La Gaceta De Mexico - Markets mostly fall as early Fed rate hike rally fades

Markets mostly fall as early Fed rate hike rally fades
Markets mostly fall as early Fed rate hike rally fades / Photo: © GETTY IMAGES NORTH AMERICA/AFP

Markets mostly fall as early Fed rate hike rally fades

Equity markets mostly fell Thursday and the dollar advanced as an early rally fuelled by a "dovish" Federal Reserve interest rate hike gave way to the prospect of an extended period of tight monetary policy.

Text size:

Traders tracked a strong performance on Wall Street at the Asia open as the US central bank move signalled it is intent on fighting runaway prices, while its boss Jerome Powell said such big moves would not be commonplace.

The 0.75 percentage point increase -- the biggest in nearly 28 years -- had been expected after data Friday showed inflation at its highest since 1981, as the Ukraine war supply chain snarls sent energy and food costs spiralling.

Powell said it was "essential" to lower inflation, and policymakers "have both the tools we need and the resolve it will take to restore price stability on behalf of American families".

He stressed that the goal is to achieve that without derailing the US economy but acknowledged there was always a risk of going too far.

In his post-meeting news conference, he told reporters the move was "an unusually large one" but he did not expect "moves of this size to be common".

While the lift was bigger than the 50 basis points flagged before Friday's figures, it was welcomed as a sign the Fed was on the case and helped push down Treasury yields -- a key guide to future rate expectations.

The 75 basis points hike "is a solid showing that will, all else being equal, serve to improve Fed credibility and leave monetary policy slightly less behind the inflationary curve", said BMO Capital Markets strategists Benjamin Jeffery and Ian Lyngen.

However, after chasing higher in the first few hours of the day, Asia lost momentum in the afternoon.

Tokyo, Singapore, Seoul, Wellington, Manila and Jakarta held up, but Shanghai, Sydney, Taipei, Mumbai and Bangkok were all in negative territory.

Hong Kong led the losses after a big gain Wednesday and as investors there contemplated a sharp rate hike in the city owing to its monetary policy link to the United States.

European markets tumbled in the morning, with London traders awaiting a Bank of England policy meeting that is expected to see it hike rates for a fifth straight time.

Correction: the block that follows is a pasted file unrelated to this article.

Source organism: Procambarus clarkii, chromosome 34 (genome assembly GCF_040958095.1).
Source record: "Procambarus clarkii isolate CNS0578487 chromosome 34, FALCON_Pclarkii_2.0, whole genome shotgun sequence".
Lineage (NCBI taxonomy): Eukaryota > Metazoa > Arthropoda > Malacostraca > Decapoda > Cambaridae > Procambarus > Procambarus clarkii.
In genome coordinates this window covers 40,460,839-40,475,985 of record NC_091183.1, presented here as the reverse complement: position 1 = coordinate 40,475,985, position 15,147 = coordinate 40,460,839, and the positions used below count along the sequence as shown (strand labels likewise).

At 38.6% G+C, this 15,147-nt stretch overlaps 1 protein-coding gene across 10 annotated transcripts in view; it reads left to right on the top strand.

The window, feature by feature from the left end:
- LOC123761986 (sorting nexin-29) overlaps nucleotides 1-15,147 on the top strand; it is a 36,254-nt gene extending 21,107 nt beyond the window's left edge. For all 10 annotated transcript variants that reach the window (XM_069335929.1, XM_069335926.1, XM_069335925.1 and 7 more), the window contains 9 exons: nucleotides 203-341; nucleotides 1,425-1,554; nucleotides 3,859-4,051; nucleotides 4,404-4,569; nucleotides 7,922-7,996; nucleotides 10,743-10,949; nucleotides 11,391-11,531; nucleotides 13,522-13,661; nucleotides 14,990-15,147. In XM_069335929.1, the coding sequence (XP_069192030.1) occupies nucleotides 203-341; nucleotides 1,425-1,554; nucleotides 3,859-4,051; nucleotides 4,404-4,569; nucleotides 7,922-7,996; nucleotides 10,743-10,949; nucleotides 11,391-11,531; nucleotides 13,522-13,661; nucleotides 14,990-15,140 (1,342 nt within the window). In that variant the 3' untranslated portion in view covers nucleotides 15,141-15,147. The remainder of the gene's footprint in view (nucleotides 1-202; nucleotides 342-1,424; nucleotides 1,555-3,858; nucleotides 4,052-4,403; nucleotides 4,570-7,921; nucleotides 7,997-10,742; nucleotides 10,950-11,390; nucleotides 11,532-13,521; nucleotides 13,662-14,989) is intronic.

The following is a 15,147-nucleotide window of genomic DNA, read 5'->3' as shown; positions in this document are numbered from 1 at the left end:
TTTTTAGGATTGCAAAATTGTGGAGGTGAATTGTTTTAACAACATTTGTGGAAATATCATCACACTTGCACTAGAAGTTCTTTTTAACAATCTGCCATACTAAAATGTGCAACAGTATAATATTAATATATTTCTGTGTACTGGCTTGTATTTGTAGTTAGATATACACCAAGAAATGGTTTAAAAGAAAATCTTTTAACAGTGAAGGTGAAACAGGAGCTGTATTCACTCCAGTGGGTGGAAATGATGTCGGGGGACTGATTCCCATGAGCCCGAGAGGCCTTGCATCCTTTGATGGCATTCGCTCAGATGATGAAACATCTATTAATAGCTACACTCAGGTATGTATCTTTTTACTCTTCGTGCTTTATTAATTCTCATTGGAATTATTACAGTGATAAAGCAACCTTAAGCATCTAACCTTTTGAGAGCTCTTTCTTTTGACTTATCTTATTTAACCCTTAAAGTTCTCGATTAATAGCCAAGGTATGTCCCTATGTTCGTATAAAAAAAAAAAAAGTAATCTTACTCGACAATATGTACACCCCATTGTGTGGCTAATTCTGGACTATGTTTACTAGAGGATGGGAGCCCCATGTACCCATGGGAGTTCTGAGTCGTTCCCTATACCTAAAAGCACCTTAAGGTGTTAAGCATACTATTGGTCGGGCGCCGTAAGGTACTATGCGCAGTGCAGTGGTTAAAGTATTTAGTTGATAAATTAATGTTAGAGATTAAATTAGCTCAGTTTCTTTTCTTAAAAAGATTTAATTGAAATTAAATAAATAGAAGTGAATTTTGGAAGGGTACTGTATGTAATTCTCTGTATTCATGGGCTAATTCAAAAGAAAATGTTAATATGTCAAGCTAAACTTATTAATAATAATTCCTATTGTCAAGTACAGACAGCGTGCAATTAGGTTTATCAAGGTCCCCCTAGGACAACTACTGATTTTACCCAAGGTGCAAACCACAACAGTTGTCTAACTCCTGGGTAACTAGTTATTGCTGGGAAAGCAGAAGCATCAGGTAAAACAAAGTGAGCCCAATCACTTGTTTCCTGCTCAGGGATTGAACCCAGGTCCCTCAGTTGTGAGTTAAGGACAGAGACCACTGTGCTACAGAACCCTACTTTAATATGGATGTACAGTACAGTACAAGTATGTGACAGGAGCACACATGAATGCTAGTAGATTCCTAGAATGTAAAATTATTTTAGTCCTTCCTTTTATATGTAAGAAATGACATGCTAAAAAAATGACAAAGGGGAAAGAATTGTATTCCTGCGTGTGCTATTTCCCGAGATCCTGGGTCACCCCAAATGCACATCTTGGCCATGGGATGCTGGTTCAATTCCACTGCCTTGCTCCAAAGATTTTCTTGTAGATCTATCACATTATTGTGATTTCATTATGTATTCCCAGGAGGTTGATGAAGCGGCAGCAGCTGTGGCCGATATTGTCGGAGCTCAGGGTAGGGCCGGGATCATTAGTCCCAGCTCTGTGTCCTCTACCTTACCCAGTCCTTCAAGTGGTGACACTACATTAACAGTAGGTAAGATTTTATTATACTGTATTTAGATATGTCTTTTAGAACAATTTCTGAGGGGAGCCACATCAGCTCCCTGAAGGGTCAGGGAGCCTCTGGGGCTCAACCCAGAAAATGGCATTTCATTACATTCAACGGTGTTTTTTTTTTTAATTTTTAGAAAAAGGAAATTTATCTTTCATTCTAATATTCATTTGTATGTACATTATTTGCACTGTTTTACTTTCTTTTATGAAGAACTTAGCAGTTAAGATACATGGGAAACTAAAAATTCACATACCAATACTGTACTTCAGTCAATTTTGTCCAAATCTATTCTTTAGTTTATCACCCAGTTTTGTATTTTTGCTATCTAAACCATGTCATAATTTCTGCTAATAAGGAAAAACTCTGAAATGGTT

"Powell must be pretty pleased with his press conference and the market reaction as he delivered what I would interpret as a 'dovish' 75 basis point hike," said SPI Asset Management's Stephen Innes.

But he added: "The Fed now needs the data to play along for the ride and inflation to not surprise on the upside again. If it does, 75 basis points for July and September will be quickly repriced."

"The much taller order for stocks to return to any semblance of bullish form would likely require an improbable upbeat mix of a seamless China growth recovery, a convincing deceleration of US inflation, and much softer oil prices."

- Recession fears -

Other analysts were also wary about the outlook, with some concerned that the Fed measures could tip the world's top economy into recession.

"The volatility in bond markets is definitely not over," Jasmin Argyrou, of Credit Suisse Private Bank, told Bloomberg Television. "The likelihood is that policy rates in the US may need to go to a more restrictive stance than even the market is pricing in."

On currency markets the dollar resumed its upward march across the board to multi-year highs against its peers as the gap between the monetary policies of the Fed and other central banks widens.

The euro was particularly under pressure, having enjoyed a little respite Wednesday after the European Central Bank said at an emergency meeting that it would act to ease stress on sovereign debt markets and design a new instrument to ward off a fresh crisis in the eurozone.

Borrowing costs in some eurozone countries are rising faster than in others as the ECB tightens its monetary policy, but officials said they would prevent such "fragmentation" that occurred during the region's debt crisis a decade ago.

Oil prices ticked up a day after taking a hit from demand worries caused by new Covid containment measures in China and data showing a surge in US production.

The black gold was helped by a warning from the International Energy Agency that global supplies -- hammered by the Ukraine conflict -- will struggle to meet demand next year.

- Key figures at around 0810 GMT -

Tokyo - Nikkei 225: UP 0.4 percent at 26,431.20 (close)

Hong Kong - Hang Seng Index: DOWN 2.2 percent at 20,845.53 (close)

Shanghai - Composite: DOWN 0.6 percent at 3,285.38 (close)

London - FTSE 100: DOWN 1.4 percent at 7,171.26

Dollar/yen: UP at 134.28 yen from 133.69 yen late Wednesday

Euro/dollar: DOWN at $1.0394 from $1.0457

Pound/dollar: DOWN at $1.2071 from $1.2181

Euro/pound: UP at 86.08 pence from 85.80 pence

West Texas Intermediate: UP 0.2 percent at $115.58 per barrel

Brent North Sea crude: UP 0.3 percent at $118.82 per barrel

New York - Dow: UP 1.0 percent at 30,668.53 (close)

D.F. Felan--LGdM